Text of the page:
The housing crisis is not a battle between nature and homelessness.


WORDS: Punk Food Bandita

There has been a lot in the news recently about the increasing amount of homeless people in our country, as well as public backlash against the destruction of natural habitats for new property developments, like building on green belt land or the practice of netting trees and hedgerows to stop animals from nesting there. In discussions and social media comments sections across the UK, these two subjects collide as arguments erupt about whether we sometimes have to put the needs of vulnerable people over “a few birds and hedgehogs” in order to solve a growing problem.

Which would be a serious moral dilemma if it wasn’t for one thing. Our housing problem isn’t caused by a lack of houses. 

Nowadays housing is seen as currency and an investment rather than the basic human requirement that it is. Shelter is literally right there on the very base level of our hierarchy of needs, along with food and water. But capitalism tells us that a small handful of people can have shelter they never use all around the world, while someone else gets a shop doorway and will use a wrongly interpreted version of survival of the fittest to justify this inadequacy. I’m going to use the Lake District as an example, as it is ideal for several reasons. I grew up there, I grew up in council housing there, it has a housing problem and there is lots of beautiful green space and wildlife which make it so desirable.

Social housing has always been  scarce in this part of Cumbria. Even more so after the ‘right to buy’ schemes brought in by Thatcher in the 80’s lead to tenants buying up their council houses as they did across the UK. You can’t blame them. For many on low wages this was their only chance to realistically get on the property ladder and I’m not here to make anybody who bought their council home feel guilty because this isn’t their fault. You would have been mad not to, particularly as the mortgages worked out cheaper than the rent that some tenants were paying.

For while the Lake District is seen to be an affluent area, it relies on low waged hospitality workers which plays a large part of the tourist industry. Many of those workers live in shared houses or staff accommodation. Some have been lucky enough to be allocated the little social housing stock that remains, but most will be paying large rents from the private sector.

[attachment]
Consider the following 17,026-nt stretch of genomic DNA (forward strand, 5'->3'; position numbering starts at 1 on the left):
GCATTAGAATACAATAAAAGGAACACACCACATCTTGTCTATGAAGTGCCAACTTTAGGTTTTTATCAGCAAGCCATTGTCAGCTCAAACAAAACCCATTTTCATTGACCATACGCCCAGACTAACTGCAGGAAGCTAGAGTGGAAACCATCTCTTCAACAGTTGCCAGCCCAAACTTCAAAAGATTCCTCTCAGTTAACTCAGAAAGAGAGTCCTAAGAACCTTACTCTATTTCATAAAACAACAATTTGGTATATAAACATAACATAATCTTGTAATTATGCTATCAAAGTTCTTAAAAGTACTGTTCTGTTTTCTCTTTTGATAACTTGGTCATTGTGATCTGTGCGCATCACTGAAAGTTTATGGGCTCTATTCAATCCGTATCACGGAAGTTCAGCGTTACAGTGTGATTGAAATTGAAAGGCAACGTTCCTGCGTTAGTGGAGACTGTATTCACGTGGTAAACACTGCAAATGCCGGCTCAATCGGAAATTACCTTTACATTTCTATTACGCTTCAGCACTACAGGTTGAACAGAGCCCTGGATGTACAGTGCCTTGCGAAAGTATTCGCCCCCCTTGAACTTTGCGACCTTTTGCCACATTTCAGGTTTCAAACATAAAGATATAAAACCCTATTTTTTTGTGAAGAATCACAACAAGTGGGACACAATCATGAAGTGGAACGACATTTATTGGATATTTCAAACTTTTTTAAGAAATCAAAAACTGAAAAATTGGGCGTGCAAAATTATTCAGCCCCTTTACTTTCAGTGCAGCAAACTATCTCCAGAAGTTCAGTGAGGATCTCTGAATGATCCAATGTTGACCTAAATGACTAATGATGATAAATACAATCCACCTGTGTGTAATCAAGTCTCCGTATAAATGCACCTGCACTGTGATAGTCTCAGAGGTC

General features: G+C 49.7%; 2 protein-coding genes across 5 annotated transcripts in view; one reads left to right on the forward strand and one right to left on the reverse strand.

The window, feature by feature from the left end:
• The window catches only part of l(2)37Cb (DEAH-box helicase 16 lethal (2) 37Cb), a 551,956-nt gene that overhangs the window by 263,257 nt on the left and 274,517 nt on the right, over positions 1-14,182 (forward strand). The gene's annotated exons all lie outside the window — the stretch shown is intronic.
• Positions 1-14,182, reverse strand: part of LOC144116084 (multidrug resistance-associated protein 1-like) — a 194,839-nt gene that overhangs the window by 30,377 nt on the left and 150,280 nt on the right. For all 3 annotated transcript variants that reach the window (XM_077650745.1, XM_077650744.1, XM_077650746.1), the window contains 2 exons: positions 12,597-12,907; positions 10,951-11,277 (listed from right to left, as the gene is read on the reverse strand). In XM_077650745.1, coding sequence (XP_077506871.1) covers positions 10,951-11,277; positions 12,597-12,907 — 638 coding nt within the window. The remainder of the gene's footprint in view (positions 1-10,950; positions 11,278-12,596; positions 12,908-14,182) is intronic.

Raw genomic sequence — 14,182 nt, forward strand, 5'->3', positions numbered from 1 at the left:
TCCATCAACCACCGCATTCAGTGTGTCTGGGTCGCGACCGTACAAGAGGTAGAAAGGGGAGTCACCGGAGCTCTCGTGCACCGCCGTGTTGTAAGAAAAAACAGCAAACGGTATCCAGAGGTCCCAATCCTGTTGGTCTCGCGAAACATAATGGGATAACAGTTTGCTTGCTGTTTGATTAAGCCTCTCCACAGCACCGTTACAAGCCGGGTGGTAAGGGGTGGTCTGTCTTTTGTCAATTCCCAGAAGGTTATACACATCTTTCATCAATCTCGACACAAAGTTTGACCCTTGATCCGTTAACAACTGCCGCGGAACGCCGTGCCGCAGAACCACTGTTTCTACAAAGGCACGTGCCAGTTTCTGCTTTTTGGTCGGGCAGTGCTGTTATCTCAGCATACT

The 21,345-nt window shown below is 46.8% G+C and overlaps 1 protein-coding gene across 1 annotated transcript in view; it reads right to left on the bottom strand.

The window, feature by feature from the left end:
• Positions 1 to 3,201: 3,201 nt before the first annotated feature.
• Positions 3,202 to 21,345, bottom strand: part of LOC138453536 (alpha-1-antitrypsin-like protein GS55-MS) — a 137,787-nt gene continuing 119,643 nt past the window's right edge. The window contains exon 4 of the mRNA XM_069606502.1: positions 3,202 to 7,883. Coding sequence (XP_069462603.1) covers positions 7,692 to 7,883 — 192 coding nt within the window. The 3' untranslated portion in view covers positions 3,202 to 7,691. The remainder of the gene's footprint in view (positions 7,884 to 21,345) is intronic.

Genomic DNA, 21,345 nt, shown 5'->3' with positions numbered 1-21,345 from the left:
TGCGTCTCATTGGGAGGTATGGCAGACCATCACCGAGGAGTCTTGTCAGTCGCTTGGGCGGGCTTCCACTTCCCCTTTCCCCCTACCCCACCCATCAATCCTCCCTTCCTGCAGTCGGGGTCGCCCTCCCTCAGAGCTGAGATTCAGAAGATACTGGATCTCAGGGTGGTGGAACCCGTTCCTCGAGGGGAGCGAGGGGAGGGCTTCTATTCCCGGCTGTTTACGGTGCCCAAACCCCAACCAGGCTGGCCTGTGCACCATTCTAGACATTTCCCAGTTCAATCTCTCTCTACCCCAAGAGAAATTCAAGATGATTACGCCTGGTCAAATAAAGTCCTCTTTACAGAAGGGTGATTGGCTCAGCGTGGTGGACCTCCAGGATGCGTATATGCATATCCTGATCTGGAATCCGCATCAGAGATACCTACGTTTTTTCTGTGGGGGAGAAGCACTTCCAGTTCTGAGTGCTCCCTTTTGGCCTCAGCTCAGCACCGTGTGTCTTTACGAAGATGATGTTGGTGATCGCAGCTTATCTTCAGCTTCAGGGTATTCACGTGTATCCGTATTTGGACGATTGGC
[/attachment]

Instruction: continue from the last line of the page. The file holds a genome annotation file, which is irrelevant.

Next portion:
I haven’t lived in the area for some time, but go back regularly to see family and the ever dwindling list of friends who are still able to live there. A few years back I became aware that some new housing was to be built on a small strip of land. It caused concern for residents surrounding it as it was so near to fields with grazing cattle and was practically being built over a stream which was home to several species of animals. They were fobbed off by developers who hinted to them that it was being used to build ‘affordable’ housing, which of course is going to make any decent local feel guilt for opposing, knowing how big an issue that is. Because it’s notoriously difficult to get on the housing ladder in the area unless you are wealthy, or have inherited it. Many properties that go on the market are bought under buy to let schemes or snapped up as second homes by wealthy buyers who only visit there for a few weeks out of the year. If you are a low waged hospitality worker you will struggle to save for the deposit required. So the ‘affordable’ homes were built. I walked past them the last time I was there. The cars on the drive cost more than most people I know would get as a mortgage loan.

I’ve used the Lake District as just one example, but ordinary people across the UK are being made to feel like NIMBY’s (Not In My Back Yard) whenever they raise concerns about building on green space land and this is about the only time you will hear politicians express concern for the homeless as they wring their hands and chastise us for not allowing building on land for new housing that homeless people will never be allowed to access anyway.

People end up homeless for lots of reasons. Because they lost their job. Because their mental health declined to such an extent that they could not sustain a tenancy and they were too far down the waiting list to receive support on time. Because they had to flee for their own safety only to find there was nowhere to run to. Because to get into a private rent you need upwards of £700 for deposit and fees and that’s in one of the cheaper areas. Because London is a playground for the rich.

We instead need policies that help build new homes without destroying our green space, such as stopping the practice of hoarding land suitable for building until it goes up in price. The relentless attack of austerity needs to end. Not only to give back services that help people sustain tenancies but also fully fund the planning departments that can effectively ensure that any new housing built is to standard and hold developers to account.

Corporate greed enabled by a government that panders to it has caused our housing crisis and is the very same thing that threatens the habitat of our environment and wildlife. We do not have to chose between the environment and social welfare, it is another lie sold to us to make us argue with our own conscience rather than cast our gaze on the common enemy.